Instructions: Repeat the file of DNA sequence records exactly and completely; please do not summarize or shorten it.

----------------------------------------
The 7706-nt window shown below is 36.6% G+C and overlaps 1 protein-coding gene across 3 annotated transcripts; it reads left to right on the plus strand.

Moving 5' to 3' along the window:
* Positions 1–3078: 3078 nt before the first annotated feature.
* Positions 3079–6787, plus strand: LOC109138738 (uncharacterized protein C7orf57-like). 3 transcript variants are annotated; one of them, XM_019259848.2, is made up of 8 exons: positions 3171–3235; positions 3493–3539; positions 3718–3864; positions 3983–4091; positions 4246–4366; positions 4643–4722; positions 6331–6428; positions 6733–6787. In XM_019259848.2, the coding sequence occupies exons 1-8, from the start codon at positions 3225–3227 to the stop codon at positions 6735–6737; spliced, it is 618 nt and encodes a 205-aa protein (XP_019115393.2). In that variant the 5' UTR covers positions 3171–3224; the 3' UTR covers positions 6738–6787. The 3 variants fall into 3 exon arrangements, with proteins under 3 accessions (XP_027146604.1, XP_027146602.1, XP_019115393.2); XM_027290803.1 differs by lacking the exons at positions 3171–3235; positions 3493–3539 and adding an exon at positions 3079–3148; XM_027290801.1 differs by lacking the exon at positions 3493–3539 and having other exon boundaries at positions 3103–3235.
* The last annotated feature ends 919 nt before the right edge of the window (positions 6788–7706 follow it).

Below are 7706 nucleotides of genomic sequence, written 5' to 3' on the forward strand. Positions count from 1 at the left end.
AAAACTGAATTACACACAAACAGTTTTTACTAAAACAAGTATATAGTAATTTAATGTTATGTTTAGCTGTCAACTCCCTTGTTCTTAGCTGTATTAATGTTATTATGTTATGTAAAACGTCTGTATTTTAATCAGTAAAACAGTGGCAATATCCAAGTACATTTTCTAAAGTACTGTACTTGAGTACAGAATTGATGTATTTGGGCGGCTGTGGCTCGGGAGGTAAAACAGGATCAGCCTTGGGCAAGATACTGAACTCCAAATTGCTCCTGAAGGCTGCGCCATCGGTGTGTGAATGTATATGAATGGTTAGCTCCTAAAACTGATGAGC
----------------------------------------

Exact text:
The 7706-nt window shown below is 36.6% G+C and overlaps 1 protein-coding gene across 3 annotated transcripts; it reads left to right on the plus strand.

Moving 5' to 3' along the window:
* Positions 1–3078: 3078 nt before the first annotated feature.
* Positions 3079–6787, plus strand: LOC109138738 (uncharacterized protein C7orf57-like). 3 transcript variants are annotated; one of them, XM_019259848.2, is made up of 8 exons: positions 3171–3235; positions 3493–3539; positions 3718–3864; positions 3983–4091; positions 4246–4366; positions 4643–4722; positions 6331–6428; positions 6733–6787. In XM_019259848.2, the coding sequence occupies exons 1-8, from the start codon at positions 3225–3227 to the stop codon at positions 6735–6737; spliced, it is 618 nt and encodes a 205-aa protein (XP_019115393.2). In that variant the 5' UTR covers positions 3171–3224; the 3' UTR covers positions 6738–6787. The 3 variants fall into 3 exon arrangements, with proteins under 3 accessions (XP_027146604.1, XP_027146602.1, XP_019115393.2); XM_027290803.1 differs by lacking the exons at positions 3171–3235; positions 3493–3539 and adding an exon at positions 3079–3148; XM_027290801.1 differs by lacking the exon at positions 3493–3539 and having other exon boundaries at positions 3103–3235.
* The last annotated feature ends 919 nt before the right edge of the window (positions 6788–7706 follow it).

Below are 7706 nucleotides of genomic sequence, written 5' to 3' on the forward strand. Positions count from 1 at the left end.
AAAACTGAATTACACACAAACAGTTTTTACTAAAACAAGTATATAGTAATTTAATGTTATGTTTAGCTGTCAACTCCCTTGTTCTTAGCTGTATTAATGTTATTATGTTATGTAAAACGTCTGTATTTTAATCAGTAAAACAGTGGCAATATCCAAGTACATTTTCTAAAGTACTGTACTTGAGTACAGAATTGATGTATTTGGGCGGCTGTGGCTCGGGAGGTAAAACAGGATCAGCCTTGGGCAAGATACTGAACTCCAAATTGCTCCTGAAGGCTGCGCCATCGGTGTGTGAATGTATATGAATGGTTAGCTCCTAAAACTGATGAGC